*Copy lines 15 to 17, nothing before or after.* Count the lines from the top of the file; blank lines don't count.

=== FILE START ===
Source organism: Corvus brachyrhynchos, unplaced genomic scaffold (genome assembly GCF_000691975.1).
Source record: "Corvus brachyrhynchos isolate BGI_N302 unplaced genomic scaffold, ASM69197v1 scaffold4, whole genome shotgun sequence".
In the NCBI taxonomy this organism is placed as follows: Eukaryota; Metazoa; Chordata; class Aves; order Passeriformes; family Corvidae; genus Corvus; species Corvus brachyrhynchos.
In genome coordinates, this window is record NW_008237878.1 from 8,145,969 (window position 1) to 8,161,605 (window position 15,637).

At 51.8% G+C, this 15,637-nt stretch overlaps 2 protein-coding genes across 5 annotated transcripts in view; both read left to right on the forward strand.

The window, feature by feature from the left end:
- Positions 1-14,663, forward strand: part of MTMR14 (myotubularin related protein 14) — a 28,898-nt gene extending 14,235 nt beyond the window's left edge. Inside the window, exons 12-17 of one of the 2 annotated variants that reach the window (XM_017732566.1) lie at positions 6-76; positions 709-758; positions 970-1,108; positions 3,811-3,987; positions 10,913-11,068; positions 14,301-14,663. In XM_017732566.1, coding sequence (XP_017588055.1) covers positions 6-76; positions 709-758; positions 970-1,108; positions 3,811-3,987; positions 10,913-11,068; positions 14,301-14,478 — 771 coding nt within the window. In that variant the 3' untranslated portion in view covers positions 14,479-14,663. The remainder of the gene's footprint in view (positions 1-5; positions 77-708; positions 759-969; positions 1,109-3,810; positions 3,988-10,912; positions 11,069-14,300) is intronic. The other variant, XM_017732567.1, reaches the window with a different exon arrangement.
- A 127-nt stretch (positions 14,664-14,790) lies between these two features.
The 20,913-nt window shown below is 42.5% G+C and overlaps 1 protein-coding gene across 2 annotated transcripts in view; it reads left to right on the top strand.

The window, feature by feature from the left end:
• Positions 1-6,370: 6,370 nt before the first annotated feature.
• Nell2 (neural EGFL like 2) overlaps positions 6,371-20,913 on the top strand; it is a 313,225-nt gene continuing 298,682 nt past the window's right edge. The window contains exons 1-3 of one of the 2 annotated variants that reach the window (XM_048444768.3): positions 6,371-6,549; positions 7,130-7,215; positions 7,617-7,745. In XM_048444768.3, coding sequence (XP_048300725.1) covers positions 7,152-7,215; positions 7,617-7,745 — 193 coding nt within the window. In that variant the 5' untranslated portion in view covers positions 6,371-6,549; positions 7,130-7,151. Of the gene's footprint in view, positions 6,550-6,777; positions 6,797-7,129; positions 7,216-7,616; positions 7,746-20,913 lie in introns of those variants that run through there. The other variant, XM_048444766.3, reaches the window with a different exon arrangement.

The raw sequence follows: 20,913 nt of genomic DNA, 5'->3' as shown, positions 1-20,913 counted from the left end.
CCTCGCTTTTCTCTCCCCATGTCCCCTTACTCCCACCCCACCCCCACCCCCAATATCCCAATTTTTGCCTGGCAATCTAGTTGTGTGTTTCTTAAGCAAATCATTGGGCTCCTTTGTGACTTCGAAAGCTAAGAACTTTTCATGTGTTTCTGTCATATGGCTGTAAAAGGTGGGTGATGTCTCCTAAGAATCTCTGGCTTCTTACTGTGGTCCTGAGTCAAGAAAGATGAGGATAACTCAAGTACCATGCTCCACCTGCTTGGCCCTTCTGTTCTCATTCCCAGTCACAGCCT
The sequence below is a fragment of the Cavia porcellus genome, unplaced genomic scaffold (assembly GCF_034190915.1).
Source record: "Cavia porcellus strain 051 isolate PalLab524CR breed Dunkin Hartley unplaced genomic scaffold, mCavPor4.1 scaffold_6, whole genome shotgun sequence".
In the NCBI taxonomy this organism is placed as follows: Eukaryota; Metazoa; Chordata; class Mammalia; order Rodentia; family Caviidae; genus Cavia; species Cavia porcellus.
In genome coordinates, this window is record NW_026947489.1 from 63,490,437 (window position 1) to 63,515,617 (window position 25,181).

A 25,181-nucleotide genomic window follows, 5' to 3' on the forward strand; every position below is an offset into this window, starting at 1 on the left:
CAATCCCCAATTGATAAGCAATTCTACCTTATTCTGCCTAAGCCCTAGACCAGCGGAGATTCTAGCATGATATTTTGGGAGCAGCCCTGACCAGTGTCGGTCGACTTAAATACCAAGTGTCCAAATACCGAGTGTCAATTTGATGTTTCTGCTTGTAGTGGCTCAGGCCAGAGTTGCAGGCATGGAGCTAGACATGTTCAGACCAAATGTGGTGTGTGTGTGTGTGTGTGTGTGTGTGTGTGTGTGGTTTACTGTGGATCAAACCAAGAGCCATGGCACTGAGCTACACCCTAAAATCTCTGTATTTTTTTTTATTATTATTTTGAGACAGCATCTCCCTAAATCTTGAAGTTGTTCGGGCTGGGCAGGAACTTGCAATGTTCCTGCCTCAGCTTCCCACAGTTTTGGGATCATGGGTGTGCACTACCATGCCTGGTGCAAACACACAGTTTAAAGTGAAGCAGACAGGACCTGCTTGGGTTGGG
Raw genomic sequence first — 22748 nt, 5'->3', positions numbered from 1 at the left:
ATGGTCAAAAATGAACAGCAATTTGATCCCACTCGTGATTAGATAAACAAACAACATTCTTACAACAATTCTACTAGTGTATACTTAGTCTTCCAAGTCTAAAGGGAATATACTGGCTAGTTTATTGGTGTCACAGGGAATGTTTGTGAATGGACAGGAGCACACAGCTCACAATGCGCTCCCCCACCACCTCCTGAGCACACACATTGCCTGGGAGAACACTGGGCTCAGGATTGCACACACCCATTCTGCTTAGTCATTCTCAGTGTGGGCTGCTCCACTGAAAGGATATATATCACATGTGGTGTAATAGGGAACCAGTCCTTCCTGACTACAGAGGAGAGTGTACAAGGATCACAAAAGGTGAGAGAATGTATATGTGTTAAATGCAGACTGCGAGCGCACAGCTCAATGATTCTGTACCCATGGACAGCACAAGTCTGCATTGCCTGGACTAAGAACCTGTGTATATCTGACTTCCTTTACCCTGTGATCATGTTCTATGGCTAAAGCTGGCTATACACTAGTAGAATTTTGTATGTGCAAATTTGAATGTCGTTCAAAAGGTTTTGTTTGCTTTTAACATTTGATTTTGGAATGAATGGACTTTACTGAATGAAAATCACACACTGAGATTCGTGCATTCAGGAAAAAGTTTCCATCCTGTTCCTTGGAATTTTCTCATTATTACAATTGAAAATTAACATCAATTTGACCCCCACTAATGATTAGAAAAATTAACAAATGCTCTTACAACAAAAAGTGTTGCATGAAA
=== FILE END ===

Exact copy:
The sequence below is a fragment of the Cavia porcellus genome, unplaced genomic scaffold (assembly GCF_034190915.1).
Source record: "Cavia porcellus strain 051 isolate PalLab524CR breed Dunkin Hartley unplaced genomic scaffold, mCavPor4.1 scaffold_6, whole genome shotgun sequence".
In the NCBI taxonomy this organism is placed as follows: Eukaryota; Metazoa; Chordata; class Mammalia; order Rodentia; family Caviidae; genus Cavia; species Cavia porcellus.